They may fixWell it's that time of the week, let's see what is rattling around in the ole' noggin:
The weather in the world
Just like Mr. Gore said
But tell me what's to be done
Lord - 'bout the weather in my head
1. The Rule of Law -- it's a bi$%h:
Tsarnaev is facing the death penalty. That is the circumstance in which procedural fairness matters the most. Yes, we have to protect ourselves from terrorism. But not by breaking with our traditional respect for the rule of law.Or is that view old-fashioned?
2. Florida's anti-
With the bill defeated in prior legislative sessions, its sponsors recharacterized it presumably to blunt criticism by attempting to distance it from the original language that overtly targeted sharia, which to Muslims is what Halakha is to Jews and canon is to Catholics The current version makes no such direct reference and instead targets "foreign law." The corresponding staff analysis warns legislators it may be fundamentally flawed nonetheless.3. I happened to be re-reading Jack London's autobiography and his love/hate relationship with alcohol, John Barleycorn, and came across this wonderful 1913(!) account of trying to explain to someone what it's like to smoke hashish:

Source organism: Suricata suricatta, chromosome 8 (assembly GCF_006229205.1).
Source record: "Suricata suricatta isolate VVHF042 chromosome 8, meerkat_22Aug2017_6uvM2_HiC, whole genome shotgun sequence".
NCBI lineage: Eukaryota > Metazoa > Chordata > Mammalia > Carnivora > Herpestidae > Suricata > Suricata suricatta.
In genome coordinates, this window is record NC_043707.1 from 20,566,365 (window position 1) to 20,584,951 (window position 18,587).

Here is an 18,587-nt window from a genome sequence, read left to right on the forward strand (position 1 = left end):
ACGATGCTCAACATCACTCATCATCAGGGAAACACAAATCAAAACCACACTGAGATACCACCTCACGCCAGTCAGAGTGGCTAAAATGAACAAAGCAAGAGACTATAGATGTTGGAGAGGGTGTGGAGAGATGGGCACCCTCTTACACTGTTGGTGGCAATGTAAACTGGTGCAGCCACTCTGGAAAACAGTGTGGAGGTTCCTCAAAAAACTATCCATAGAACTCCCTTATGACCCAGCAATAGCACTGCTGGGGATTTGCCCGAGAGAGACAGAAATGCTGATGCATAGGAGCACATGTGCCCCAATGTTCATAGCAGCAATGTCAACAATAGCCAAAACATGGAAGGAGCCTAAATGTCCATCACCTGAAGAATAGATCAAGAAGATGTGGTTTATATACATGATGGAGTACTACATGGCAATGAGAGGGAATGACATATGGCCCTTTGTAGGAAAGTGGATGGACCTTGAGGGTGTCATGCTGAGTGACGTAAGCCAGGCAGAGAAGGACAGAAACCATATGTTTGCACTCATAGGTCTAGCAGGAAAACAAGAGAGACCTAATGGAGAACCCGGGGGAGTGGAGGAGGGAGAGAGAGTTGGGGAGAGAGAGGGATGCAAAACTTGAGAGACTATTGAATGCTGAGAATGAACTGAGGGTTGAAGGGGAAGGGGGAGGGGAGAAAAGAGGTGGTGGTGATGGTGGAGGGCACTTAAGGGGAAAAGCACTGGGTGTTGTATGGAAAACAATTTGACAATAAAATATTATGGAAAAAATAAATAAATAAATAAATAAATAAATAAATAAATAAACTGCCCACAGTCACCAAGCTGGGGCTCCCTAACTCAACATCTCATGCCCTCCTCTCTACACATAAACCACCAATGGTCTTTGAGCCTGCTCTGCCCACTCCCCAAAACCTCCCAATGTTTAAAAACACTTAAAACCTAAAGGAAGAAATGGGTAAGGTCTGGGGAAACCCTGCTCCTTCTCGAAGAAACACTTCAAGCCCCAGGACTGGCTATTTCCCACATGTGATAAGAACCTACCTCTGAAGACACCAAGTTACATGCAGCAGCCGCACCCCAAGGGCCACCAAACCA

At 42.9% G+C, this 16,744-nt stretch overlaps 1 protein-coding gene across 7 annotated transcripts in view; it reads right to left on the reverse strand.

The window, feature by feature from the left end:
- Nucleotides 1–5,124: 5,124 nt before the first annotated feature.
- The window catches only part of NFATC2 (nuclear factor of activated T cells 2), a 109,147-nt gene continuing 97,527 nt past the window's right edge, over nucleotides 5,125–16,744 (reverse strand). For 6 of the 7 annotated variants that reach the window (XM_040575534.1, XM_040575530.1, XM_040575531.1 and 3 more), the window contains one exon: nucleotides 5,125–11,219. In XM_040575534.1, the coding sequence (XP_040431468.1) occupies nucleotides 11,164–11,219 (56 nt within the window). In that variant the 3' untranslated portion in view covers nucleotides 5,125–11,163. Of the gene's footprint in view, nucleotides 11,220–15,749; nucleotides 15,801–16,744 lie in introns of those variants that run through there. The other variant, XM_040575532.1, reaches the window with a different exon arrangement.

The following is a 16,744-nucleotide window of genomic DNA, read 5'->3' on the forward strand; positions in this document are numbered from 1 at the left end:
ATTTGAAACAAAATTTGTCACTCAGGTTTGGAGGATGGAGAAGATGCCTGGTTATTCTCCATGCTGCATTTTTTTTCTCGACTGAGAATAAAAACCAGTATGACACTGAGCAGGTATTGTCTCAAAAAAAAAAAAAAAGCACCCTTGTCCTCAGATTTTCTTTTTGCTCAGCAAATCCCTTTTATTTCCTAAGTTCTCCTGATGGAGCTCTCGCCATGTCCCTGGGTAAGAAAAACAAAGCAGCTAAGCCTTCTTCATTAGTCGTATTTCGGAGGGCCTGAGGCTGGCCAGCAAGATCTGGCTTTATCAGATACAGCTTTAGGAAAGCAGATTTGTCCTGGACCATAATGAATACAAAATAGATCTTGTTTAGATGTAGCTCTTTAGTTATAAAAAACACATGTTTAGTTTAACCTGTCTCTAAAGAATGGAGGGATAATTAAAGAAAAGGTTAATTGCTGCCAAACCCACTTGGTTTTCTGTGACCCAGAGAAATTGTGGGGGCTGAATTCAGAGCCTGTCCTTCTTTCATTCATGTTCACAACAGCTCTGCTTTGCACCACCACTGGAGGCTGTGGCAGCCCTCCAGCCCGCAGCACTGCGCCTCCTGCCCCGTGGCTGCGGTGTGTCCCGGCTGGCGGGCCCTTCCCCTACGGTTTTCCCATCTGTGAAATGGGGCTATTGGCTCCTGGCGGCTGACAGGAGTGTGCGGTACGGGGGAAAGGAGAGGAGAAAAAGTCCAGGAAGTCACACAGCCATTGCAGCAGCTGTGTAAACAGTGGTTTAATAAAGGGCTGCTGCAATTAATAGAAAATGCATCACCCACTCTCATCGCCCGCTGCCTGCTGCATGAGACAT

At the most rudimentary level, our law is derived largely from English common law. If SB 58 were to become law in Florida, the resulting confusion would likely precipitate a flood of litigation, Florida lawyers being the principal beneficiaries.
For instance, "this could prohibit Florida courts from recognizing divorces of Jews under Israeli law," advised David Barkey, with the Anti-Defamation League, founded in 1913 "to stop the defamation of the Jewish people."
Barkey; Carlos Osorio, with the International Law Section of The Florida Bar; and Howard Simon, executive director of the American Civil Liberties Union of Florida, also observed in a column they co-authored for the South Florida Sun-Sentinel that the bill "threatens to derail Florida's role as an international trade hub by complicating and destabilizing the personal and commercial lives of foreign nationals sent here from such important partners as Israel, Latin America and elsewhere."
The potential impact upon trade and economic development should not be underestimated.
Take Hasheesh Land, for instance, the land of enormous extensions of time and space. In past years I have made two memorable journeys into that far land. My adventures there are seared in sharpest detail on my brain. Yet I have tried vainly, with endless words, to describe any tiny particular phase to persons who have not travelled there. “I use all the hyperbole of metaphor, and tell what centuries of time and profounds of unthinkable agony and horror can obtain in each interval of all the intervals between the notes of a quick jig played quickly on the piano. I talk for an hour, elaborating that one phase of Hasheesh Land, and at the end I have told them nothing. And when I cannot tell them this one thing of all the vastness of terrible and wonderful things.”I "grok" you, dude.
4. Congrats to Judge Tanya Brinkley, investiture today!
Have a great weekend!